Republican vice-presidential candidate Paul Ryan is barnstorming the country, promising to repeal every provision of the Affordable Care Act if the Romney-Ryan ticket is elected. But a letter he wrote to the Obama administration may undermine this message.
On December 10, 2010, Ryan penned a letter to the Department of Health and Human Services to recommend a grant application for the Kenosha Community Health Center, Inc to develop a new facility in Racine, Wisconsin, an area within Ryan’s district. “The proposed new facility, the Belle City Neighborhood Health Center, will serve both the preventative and comprehensive primary healthcare needs of thousands of new patients of all ages who are currently without healthcare,” Ryan wrote.
The grant Ryan requested was funded directly by the Affordable Care Act, better known simply as healthcare reform or Obamacare.
The letter, among several obtained by The Nation and The Investigative Fund through a Freedom of Information Act request, is a stark reminder that even the most ardent opponents of Obamacare privately acknowledge many of the law’s benefits.
Federally funded health clinics have long provided a broad range of vital medical, dental and mental health services to underprivileged communities across the country, regardless of a persons’ ability to pay. To meet the goal of expanding coverage, the Affordable Care Act provides for a sweeping expansion of such clinics, including $9.5 billion for operating costs to existing community health centers and $1.5 billion for new construction.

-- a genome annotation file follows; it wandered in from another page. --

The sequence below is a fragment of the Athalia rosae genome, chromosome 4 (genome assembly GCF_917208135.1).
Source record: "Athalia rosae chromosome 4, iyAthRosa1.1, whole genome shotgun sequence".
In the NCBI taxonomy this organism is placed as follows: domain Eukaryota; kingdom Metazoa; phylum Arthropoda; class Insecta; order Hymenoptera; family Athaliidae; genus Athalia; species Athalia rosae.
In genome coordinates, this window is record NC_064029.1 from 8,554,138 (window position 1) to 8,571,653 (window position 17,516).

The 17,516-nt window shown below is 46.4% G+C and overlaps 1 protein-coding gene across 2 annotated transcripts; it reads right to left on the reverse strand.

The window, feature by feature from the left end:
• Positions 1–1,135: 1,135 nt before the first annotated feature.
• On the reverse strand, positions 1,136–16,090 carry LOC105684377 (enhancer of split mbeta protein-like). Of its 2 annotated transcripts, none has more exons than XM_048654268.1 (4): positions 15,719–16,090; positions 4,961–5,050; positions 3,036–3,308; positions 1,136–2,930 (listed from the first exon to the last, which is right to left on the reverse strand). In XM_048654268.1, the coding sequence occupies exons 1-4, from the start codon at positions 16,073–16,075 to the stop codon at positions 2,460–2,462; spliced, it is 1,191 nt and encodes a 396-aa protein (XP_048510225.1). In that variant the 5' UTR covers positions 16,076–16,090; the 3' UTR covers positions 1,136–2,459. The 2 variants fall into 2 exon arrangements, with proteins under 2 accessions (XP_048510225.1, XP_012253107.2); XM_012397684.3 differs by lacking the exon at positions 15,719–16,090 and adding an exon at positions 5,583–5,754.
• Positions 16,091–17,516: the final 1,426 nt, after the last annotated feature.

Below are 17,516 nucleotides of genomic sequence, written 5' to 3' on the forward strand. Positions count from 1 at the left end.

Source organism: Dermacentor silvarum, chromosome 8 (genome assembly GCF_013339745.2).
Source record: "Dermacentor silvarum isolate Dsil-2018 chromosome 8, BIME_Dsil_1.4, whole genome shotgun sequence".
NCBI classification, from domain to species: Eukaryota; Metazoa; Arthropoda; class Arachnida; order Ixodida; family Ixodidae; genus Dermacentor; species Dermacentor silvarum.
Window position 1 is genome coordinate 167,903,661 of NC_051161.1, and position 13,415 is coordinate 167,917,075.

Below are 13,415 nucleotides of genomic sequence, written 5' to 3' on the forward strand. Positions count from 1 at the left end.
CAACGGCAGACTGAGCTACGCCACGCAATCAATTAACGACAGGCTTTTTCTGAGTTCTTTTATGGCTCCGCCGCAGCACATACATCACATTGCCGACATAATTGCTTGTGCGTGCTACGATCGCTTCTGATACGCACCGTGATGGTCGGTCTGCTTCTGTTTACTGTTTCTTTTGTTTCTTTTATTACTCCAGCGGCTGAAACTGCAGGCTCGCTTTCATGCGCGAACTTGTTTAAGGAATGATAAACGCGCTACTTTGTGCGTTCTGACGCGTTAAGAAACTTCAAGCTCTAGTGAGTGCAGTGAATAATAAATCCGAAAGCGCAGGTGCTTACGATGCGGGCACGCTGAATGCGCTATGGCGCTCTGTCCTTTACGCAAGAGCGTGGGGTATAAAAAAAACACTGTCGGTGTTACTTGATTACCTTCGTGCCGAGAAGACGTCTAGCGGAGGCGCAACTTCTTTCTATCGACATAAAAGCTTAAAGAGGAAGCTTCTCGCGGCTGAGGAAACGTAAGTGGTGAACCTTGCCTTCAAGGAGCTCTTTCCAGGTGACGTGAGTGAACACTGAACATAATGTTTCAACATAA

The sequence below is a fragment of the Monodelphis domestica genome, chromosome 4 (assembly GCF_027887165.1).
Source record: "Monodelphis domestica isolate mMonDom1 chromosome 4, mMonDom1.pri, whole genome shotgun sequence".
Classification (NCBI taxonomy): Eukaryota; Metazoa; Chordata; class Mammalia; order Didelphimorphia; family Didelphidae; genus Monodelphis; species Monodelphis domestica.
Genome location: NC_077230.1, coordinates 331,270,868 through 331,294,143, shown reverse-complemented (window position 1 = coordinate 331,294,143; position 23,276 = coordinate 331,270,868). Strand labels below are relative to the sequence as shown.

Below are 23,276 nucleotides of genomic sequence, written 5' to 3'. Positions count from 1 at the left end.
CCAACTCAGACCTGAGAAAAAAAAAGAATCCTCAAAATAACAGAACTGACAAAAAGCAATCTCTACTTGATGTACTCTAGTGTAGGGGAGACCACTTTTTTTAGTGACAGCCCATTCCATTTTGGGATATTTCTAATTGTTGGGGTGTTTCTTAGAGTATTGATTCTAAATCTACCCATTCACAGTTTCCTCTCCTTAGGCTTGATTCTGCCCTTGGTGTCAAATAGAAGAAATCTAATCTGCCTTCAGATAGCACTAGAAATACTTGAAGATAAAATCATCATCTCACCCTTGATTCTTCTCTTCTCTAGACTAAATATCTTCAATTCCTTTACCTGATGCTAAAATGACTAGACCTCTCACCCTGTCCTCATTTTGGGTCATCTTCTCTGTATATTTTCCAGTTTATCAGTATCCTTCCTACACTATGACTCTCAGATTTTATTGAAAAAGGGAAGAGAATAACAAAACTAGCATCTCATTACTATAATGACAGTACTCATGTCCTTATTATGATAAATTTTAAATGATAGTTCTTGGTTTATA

In public, Ryan has cultivated a profile as one of health reform’s most outspoken critics. He savages the Affordable Care Act as an example of “Washington’s reckless spending spree,” as “irresponsible,” and has warned repeatedly that it would place the “federal government squarely in the middle of health-care decisions.”
Explaining his “philosophical difference” with Democrats, Ryan told ABC News this summer that he would seek to repeal the “entire law” because healthcare rights come from “nature and God,” not the government. He expressed dismay that the Supreme Court upheld the law during the interview.